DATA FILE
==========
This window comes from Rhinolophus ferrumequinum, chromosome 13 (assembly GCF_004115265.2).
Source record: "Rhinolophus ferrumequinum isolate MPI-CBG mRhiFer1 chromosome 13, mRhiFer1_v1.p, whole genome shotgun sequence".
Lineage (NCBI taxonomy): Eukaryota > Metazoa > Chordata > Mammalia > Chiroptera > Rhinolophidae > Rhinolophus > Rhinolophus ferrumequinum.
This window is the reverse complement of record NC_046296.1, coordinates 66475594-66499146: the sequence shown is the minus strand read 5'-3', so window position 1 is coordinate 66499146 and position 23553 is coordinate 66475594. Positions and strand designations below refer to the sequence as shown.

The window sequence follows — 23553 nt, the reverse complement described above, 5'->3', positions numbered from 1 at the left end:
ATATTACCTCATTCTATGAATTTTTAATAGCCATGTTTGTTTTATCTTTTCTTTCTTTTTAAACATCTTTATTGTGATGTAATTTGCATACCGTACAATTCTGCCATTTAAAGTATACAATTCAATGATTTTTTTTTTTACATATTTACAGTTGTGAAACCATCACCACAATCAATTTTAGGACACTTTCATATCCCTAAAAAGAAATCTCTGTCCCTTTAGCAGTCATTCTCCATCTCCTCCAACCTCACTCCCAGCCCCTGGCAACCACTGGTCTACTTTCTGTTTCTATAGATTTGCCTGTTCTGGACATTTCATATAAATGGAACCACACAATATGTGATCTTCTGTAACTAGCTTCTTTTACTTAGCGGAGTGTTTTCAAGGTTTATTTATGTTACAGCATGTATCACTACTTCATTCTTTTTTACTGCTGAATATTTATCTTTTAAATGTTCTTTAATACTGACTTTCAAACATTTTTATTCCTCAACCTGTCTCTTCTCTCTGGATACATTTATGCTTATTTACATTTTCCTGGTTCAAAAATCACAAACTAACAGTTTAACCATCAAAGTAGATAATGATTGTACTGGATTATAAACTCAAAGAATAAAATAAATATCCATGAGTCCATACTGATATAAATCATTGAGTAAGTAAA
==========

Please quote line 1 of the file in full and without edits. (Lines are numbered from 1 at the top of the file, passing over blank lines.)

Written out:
This window comes from Rhinolophus ferrumequinum, chromosome 13 (assembly GCF_004115265.2).